You legally name your POA in a written Advance Directive. In some states, the POA is designated in a stand-alone document. If you have not named a medical POA, the role defaults to your spouse in most states. If you do not have a spouse, the role is equally divided among any adult children. If it’s not apparent who your POA should be, a court may need to decide or appoint a guardian who will make medical decisions for you. You can read about what to consider to avoid common pitfalls in choosing a POA here.
To support this work and to keep this motor running, consider a paid subscription!
2. Your Medical Wishes are About Values, Not Specific Medical Treatments
One of the hardest parts about discussing end-of-life wishes with loved ones is the vast unknown. Not even your doctors can predict the exact context in which your wishes might be applied. Many of my patients say to me, or to their loved ones, “In the event of a terminal illness, I do not want heroic measures.” But, when the rubber meets the road, this statement isn’t always helpful.
Families end up asking themselves: What did our loved one mean when they said “heroic”? How do we define “terminal”? Is it a catastrophic stroke, end-stage cancer, advanced dementia, or an aggressive infection? Each of these scenarios calls for decisions about wildly different possible medical treatments with vastly different potential outcomes.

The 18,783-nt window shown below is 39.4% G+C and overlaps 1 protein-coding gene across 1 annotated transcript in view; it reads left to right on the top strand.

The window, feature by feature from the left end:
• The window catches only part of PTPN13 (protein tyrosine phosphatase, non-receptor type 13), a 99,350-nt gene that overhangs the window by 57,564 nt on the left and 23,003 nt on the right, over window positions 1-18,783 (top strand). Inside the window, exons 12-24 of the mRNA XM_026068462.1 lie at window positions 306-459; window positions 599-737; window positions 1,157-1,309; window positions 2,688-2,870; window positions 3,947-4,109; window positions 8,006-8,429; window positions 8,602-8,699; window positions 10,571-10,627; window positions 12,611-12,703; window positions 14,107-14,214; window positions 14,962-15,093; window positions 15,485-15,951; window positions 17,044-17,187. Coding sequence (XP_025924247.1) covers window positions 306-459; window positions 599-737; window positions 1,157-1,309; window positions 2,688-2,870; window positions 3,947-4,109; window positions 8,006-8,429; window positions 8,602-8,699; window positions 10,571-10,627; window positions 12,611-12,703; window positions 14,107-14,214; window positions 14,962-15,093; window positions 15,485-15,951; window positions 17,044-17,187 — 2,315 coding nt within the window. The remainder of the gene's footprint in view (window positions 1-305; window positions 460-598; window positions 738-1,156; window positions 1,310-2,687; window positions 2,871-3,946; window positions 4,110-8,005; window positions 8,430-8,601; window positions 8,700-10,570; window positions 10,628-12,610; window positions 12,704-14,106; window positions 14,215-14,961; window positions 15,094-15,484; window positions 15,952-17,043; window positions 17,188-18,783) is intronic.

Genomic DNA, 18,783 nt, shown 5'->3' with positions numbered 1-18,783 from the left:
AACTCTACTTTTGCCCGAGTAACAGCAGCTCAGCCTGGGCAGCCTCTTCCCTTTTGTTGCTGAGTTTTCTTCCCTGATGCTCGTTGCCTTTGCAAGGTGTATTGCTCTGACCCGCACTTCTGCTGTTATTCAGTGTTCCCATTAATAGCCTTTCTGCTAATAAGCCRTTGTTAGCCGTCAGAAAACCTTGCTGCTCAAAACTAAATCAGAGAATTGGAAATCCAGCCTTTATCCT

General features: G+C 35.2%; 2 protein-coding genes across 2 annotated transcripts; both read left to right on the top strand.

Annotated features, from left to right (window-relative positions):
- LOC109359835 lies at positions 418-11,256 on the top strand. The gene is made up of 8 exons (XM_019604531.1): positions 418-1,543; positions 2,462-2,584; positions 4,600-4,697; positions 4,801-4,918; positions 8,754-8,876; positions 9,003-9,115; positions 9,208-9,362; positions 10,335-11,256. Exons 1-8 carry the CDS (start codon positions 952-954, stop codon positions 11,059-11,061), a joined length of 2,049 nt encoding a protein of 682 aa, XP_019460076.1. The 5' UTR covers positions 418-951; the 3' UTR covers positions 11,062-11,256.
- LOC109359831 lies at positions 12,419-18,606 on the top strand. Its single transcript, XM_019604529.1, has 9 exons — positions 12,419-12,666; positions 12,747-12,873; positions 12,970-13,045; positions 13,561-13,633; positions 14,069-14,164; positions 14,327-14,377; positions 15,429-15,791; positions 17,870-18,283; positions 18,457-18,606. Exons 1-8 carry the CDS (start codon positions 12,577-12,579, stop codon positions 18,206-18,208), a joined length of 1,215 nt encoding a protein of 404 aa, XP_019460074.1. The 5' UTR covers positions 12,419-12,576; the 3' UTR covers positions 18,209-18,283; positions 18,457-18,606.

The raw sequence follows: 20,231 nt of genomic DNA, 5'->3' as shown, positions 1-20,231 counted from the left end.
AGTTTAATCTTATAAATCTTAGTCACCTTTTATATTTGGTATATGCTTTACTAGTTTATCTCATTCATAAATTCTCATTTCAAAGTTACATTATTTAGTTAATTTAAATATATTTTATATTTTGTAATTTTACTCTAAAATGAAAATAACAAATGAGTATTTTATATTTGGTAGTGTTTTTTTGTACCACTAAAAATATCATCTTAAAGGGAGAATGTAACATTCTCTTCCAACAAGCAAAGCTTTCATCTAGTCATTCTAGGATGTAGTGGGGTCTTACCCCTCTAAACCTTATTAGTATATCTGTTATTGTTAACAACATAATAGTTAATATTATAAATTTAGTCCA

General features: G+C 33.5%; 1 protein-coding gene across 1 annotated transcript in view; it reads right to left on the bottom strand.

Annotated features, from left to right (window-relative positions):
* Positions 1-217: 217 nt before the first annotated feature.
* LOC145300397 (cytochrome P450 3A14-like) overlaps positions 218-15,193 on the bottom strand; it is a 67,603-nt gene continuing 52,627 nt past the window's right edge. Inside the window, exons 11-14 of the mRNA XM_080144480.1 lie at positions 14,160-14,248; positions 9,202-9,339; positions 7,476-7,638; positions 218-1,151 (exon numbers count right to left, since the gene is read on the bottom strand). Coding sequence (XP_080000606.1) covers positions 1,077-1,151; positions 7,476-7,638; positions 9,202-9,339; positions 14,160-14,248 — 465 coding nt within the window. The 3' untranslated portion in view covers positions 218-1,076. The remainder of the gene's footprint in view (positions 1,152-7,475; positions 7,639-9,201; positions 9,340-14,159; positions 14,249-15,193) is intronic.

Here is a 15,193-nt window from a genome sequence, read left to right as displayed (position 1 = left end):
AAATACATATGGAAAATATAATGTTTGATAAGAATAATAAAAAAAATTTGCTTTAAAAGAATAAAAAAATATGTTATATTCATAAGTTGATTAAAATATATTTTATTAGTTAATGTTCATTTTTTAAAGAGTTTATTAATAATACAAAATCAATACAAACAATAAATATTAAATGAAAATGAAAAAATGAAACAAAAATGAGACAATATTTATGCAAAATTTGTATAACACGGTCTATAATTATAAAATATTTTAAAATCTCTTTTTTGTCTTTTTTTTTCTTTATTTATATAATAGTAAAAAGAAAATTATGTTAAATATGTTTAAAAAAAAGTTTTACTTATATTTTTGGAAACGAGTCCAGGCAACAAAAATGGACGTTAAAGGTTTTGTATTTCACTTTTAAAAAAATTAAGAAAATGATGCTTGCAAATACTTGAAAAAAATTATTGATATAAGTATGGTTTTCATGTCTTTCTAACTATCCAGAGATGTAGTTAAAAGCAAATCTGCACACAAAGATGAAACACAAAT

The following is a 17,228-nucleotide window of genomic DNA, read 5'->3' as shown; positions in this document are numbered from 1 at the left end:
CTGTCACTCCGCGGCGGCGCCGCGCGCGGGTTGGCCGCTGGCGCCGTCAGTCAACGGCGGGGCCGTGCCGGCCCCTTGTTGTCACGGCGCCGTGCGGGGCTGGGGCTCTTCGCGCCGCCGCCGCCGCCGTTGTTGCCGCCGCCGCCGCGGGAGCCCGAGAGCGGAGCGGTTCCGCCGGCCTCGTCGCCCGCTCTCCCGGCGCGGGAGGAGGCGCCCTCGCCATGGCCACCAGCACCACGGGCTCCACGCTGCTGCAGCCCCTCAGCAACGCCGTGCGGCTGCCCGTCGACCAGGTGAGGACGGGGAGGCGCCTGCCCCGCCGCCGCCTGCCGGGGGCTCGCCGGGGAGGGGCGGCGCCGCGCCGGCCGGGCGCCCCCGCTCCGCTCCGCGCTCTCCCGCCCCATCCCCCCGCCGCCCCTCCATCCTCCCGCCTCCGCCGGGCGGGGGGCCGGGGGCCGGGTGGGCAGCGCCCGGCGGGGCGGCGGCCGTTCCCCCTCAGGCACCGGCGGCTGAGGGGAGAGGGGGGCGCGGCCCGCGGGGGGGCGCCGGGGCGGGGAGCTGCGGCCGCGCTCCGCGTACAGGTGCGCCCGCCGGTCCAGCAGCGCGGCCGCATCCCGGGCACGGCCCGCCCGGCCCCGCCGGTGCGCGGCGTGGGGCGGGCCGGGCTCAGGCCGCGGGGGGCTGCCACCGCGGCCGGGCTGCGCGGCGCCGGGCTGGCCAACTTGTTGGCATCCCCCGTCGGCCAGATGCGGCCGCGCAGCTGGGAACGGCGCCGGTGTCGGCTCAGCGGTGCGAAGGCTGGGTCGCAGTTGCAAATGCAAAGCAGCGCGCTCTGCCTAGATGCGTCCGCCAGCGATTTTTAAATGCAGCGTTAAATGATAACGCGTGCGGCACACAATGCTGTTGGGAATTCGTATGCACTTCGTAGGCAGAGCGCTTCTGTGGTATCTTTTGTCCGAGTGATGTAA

It is especially challenging to decide your medical wishes if you’ve never seen, for example, a ventilator, a feeding tube, or the possible outcomes after a complicated surgery. In other words: How can you decide what’s for dinner if you don’t even know what’s on the menu? The answer is: You can’t.
So instead of planning what medical treatments you want and don’t want, I suggest that you work on defining your values. One way to start is to take an end-of-life “Litmus Test.”
The Litmus Test is where you think about which basic activities or functions still represent a quality of life for you. In other words, you say to yourself, “My life would be worth living as long as I could still ____.” You fill in the blank with whatever basic cognitive, emotional, behavioral, or physical faculties would continue to provide meaning for your life.
For example, you might say, My life would be worth living as long as I could still …
Walk the dog
Read the newspaper
Meet my friends for a round of golf or a cup of coffee
Listen to Beethoven
Recognize my children and grandchildren
With these values in mind, your POA can then subject your likely medical outcomes to your personal Litmus test.
Let me give you an example. Imagine a scenario where your doctors offer you a feeding tube for your advanced dementia because you’ve stopped eating in the last weeks of your life. Artificial feeding might prolong your life — for days or weeks, we don’t know. But what if your goal was always to be able to read the newspaper, and you’re no longer able to do that due to your dementia. A feeding tube would not fix your ability to read the newspaper. Therefore, your POA can justifiably decide to forgo such an intervention because it would be inconsistent with your goals. In other words, the feeding tube fails your Litmus Test.